What’s Next: Nova Scotia?

After my previous post, we would have gotten off the ferry at the north end of Cape Breton Island, Nova Scotia. One of the first things we’d see is the “World’s Largest Fiddle” (60 ft. high), along the Sydney, NS harbor where the ferry lands. From there, if we don’t decide to stay locally, we’d make our way toward the Atlantic coast. If we make it past Isle Madame, where there is a provincial park, we’ll wend our way off Cape Breton Island and on to “mainland” Nova Scotia.

The coast is full of inlets, with only one road leading south, so we’d probably take double the travel time calculated by Google maps. We might stop to have a brief quarrel in Bickerton, then agree to spend the night in Spanish Ship Bay, just because I like the name. The next day, we’ll continue toward Halifax, perhaps renting our home for a month somewhere along the coast northeast or southwest of the city. That would give us access to anything we need in the way of services, including my monthly visit to a retina specialist, and still let us explore the Atlantic coast. Nova Scotia has been visited by Europeans since about 1597, when explorer John Cabot landed somewhere between Maine and Labrador, often thought to be Nova Scotia. This means that beach combing along the coast could yield anything from a fisherman’s boot lost in the previous month to a 16th century Venetian coin.

One of my favorite websites to check for places to visit is Atlas Obscura, where contributors report odd sights and experiences, and where I found the world’s largest fiddle. There are a number of these for Nova Scotia, including the Oak Island money pit, a spot that is said to hold a fortune in treasure for the person who can get to it. Many have tried and failed due to quicksand and other hazards, but hope springs eternal in a gambler’s heart, so people occasionally still try to figure out why no one has been able to get to the bottom of the pit. The Curse of Oak Island reality TV show claims to have found the secret of the treasure to be revealed in the final episode of their eighth season, available on Amazon Prime in 2021. I’ll have to tune in.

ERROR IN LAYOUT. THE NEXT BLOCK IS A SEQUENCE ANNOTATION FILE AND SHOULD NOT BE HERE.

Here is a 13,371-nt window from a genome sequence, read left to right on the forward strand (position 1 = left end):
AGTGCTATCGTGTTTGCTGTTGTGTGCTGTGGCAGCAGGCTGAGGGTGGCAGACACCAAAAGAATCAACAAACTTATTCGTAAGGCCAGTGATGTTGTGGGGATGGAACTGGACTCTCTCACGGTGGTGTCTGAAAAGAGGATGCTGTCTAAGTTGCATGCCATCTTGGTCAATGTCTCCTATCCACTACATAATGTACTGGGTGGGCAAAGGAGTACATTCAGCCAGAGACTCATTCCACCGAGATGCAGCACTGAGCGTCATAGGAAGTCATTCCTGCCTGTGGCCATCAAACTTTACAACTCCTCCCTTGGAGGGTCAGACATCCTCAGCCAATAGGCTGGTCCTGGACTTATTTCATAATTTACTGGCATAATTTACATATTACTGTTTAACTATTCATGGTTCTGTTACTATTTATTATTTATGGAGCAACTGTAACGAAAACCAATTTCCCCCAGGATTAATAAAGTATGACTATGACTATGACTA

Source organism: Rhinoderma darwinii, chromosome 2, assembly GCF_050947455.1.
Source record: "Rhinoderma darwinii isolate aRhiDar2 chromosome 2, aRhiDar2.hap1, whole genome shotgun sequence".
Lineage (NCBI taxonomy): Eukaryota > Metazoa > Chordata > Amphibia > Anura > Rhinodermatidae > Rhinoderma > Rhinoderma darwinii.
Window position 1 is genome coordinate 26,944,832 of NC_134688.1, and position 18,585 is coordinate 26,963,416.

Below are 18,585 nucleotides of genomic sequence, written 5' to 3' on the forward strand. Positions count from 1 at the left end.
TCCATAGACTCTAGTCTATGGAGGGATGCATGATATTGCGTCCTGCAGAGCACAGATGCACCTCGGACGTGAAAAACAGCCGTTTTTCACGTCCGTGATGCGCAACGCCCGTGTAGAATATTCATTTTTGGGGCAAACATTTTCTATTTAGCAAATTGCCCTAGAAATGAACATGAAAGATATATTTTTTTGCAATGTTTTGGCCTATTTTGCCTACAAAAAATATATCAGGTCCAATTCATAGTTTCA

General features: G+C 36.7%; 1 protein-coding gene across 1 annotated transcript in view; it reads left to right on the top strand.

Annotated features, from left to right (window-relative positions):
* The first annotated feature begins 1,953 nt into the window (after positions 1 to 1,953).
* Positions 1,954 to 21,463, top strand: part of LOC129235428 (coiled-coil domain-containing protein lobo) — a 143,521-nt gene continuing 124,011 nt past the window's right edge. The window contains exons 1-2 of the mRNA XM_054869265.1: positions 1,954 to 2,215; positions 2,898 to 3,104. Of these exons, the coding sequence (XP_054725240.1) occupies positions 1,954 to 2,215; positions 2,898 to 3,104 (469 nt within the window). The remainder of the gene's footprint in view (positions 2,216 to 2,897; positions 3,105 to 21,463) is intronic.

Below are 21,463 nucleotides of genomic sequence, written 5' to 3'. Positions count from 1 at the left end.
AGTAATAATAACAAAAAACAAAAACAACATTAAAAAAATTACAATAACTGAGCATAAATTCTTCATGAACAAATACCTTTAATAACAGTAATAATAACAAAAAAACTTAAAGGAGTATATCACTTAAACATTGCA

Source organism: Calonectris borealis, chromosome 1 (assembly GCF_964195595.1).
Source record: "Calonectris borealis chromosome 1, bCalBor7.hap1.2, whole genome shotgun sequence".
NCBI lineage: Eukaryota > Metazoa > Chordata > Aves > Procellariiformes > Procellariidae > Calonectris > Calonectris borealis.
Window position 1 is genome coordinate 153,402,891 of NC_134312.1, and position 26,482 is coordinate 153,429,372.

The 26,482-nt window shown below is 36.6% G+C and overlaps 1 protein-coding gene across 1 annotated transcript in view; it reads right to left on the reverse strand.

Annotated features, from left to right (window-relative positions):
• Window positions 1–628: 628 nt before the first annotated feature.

Nova Scotia has been occupied by native people for thousands of years. The Mikmaq are the most recent group, from late prehistory to the present. Some sites can be visited, though pre-European life was relatively simple, with survival the principal goal. The arrival of Europeans started construction of all kinds, and today

Nova Scotia is a colonial history buff’s delight, with a long record of being caught in the crosshairs of international politics. Toward the end of the 1700s, Acadian settlers were expelled for being allied with France, some of whom ended up in Louisiana as Cajuns. while British loyalists moved in from the former colonies after 1776. In the 1800s an influx of Scots escaping the Highland Clearances shifted the population toward Gaelic speakers. Every war seems to have pulled in this strategically located area. Ruined forts and fortifications intended to protect the coast can still be seen in many places.

Nova Scotia is also a great place for lighthouse aficionados. There is an excellent map that shows the 128 lighthouses and places that once had lighthouses. There are lists that tell you whether you can visit, drive by for a photo, whether the lighthouse is so remote you can’t even get a decent photo, or whether the lighthouse is no longer in existence. The map is very nice-looking as well.

https://www.nslps.com/about-ns-lighthouses/lighthouse-map

Since we are nature lovers no longer capable of long wilderness hikes, and archaeology buffs but not necessary fans of old forts and other stony places, we’ll spend most of our month visiting the coast and admiring the crashing waves. We’d look for some of the birds that live in the northland (puffins!), and visit Halifax for markets and restaurants. We’d like to think that by the time we can get across the border into Canada, Nova Scotia will be ready for us.

What’s next? How about Newfoundland.

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St. John’s, Newfoundland (Internet photo)